OVERHAVEN, John (d.c.1444), of Hythe, Kent.

Published in The History of Parliament: the House of Commons 1386-1421, ed. J.S. Roskell, L. Clark, C. Rawcliffe., 1993
Available from Boydell and Brewer



Dec. 1421

Family and Education

m. (1) bef. Feb. 1408, Agnes, 1s. 1da.;1 (2) Alice, wid. of —.

Offices Held

Jurat, Hythe Feb. 1413-15, 1416-17, 1418-22, 1423-4, 1430-1, 1438-44.2

Cinque Ports’ bailiff at Yarmouth Sept.-Nov. 1434, 1438, 1444.3


The maltolts Overhaven paid in Henry V’s reign show that he was then mainly engaged in fishing, especially for herring; and so he no doubt took a personal interest in the discussions taking place at the Brodhull held at New Romney in March 1417 (which he attended on Hythe’s behalf) about a fresh dispute with Yarmouth over the Cinque Ports’ rights at the annual herring fair. Three months later he visited Sandwich to persuade its mayor that Hythe should not be charged with a higher contribution to the Ports’ common expenses than was customary. In July 1419 he was present at a session of the admiralty court at Dover, for a suit involving a fellow townsman, and in October that year was there again, this time for a meeting of the barons of the Ports to arrange for transporting the duchess of Clarence and her entourage to France.4

After being returned to his fifth Parliament, in September 1429, Overhaven was one of the barons of the Ports who exercised their privilege of bearing the royal canopy at Henry VI’s coronation, held on 6 Nov. during the first parliamentary session. It was the turn of Hythe and Sandwich to share the canopy itself, which fell to the Ports as a perquisite of this traditional office; and Overhaven arranged for it to be brought down from London, and, accompanied by Richard Rykedon*, went to Canterbury on 21 Dec. to have the cloth appraised, before proceeding to Sandwich to discuss its ultimate destination. Between July 1434 and April 1444 he frequently represented Hythe at Brodhulls.5

Over the years Overhaven enlarged his commercial interests, for although he still traded in fish, his maltolts for 1441-3 show that he was also dealing in corn, cattle, beer, wood and salt. After attending the Parliament of 1442 for over 60 days, he claimed more than £6 in wages, as well as 20d. as the customary gift to the usher and 2s.2d., which was Hythe’s share of a payment towards the expenses of a common suit on the Ports’ behalf. For these and other services the town owed him £10 12s.3d. altogether.6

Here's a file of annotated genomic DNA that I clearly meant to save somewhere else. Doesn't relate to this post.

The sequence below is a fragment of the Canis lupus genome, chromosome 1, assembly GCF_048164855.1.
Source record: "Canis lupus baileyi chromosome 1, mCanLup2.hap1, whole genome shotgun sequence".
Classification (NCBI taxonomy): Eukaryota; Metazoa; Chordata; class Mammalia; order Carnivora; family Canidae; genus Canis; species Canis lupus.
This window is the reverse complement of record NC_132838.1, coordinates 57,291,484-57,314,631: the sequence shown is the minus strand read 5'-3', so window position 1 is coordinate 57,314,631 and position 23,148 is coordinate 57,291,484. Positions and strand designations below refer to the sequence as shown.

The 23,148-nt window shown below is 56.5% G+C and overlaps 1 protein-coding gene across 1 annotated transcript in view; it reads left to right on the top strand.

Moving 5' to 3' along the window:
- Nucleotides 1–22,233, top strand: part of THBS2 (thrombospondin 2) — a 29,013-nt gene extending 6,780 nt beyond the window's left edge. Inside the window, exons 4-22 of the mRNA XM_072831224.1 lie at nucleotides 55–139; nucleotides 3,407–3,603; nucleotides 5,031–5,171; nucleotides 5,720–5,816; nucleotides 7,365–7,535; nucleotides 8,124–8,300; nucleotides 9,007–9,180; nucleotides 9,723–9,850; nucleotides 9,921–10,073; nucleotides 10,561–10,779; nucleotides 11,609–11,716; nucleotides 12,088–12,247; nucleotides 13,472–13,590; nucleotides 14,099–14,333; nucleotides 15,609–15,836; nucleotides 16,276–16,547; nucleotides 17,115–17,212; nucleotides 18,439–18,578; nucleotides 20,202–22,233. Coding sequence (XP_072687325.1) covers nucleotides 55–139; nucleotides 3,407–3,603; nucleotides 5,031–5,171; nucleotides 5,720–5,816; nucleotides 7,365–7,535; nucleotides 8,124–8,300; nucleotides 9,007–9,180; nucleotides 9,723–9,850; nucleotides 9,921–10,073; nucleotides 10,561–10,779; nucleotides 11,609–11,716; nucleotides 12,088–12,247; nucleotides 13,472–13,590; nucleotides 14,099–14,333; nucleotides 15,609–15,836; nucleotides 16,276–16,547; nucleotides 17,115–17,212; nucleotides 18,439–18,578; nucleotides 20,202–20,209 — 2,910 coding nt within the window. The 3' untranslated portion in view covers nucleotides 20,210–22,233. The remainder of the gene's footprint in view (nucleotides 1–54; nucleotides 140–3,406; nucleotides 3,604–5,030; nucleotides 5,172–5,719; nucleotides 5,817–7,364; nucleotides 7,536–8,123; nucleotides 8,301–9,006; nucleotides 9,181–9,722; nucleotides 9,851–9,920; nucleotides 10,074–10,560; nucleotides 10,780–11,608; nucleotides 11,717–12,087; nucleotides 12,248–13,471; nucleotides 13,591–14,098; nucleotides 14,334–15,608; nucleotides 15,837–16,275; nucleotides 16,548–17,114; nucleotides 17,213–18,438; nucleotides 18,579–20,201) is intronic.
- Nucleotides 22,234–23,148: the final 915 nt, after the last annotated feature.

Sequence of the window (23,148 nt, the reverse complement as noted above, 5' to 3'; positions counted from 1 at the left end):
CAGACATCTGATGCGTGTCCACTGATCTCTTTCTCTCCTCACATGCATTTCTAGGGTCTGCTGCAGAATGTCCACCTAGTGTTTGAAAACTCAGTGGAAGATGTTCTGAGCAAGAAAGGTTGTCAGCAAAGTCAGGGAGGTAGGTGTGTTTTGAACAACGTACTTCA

Overhaven’s will, made on 1 Feb. 1443, shows that he was quite wealthy, for, in addition to a bequest to his son, John, of a half-share in two ships (albeit small ones), he was able to distribute substantial amounts of silver plate and ornaments among his family and friends. He gave the usual pious legacies, and ordered his executors to arrange for masses to be said for his soul for three years. To St. Leonard’s church, Hythe, where he wished to be buried, he left, among other bequests, a lead furnace. His dwelling-house and its garden were to be retained by his widow for her lifetime. Overhaven lived on for at least 17 months longer, and is last recorded in July 1444 when named once more as one of the Cinque Ports’ delegates to the Yarmouth herring fair; but whether he actually visited the fair in the autumn is not known. His will bears no record of probate.7

Ref Volumes: 1386-1421

Author: A. P.M. Wright


  • 1. Hythe Reg. 1, f. 23.
  • 2. Hythe jurats’ bks. C, f. 46, D, f. 39, E, ff. 1, 18; Reg. 1, ff. 28, 29, 31, 32; 2, ff. 1, 3; box 89 no. 7; HMC 6th Rep. 517.
  • 3. White and Black Bks. of Cinque Ports (Kent Rec. Ser. xix), 4, 11, 18.
  • 4. Jurats’ bks. C, f. 51, D, ff. 45, 46; accts. box 27, f. 47.
  • 5. HMC 4th Rep. 438; White and Black Bks. 4, 5, 7, 8, 11-15, 17.
  • 6. Jurats’ bk. E, ff. 6, 20.
  • 7. Canterbury Cathedral, City and Diocesan RO, consist. ct. reg. 1, f. 54 (printed in part in Arch. Cant. li. 28). His son John did not long survive him: jurats’ bk. F, f. 73d.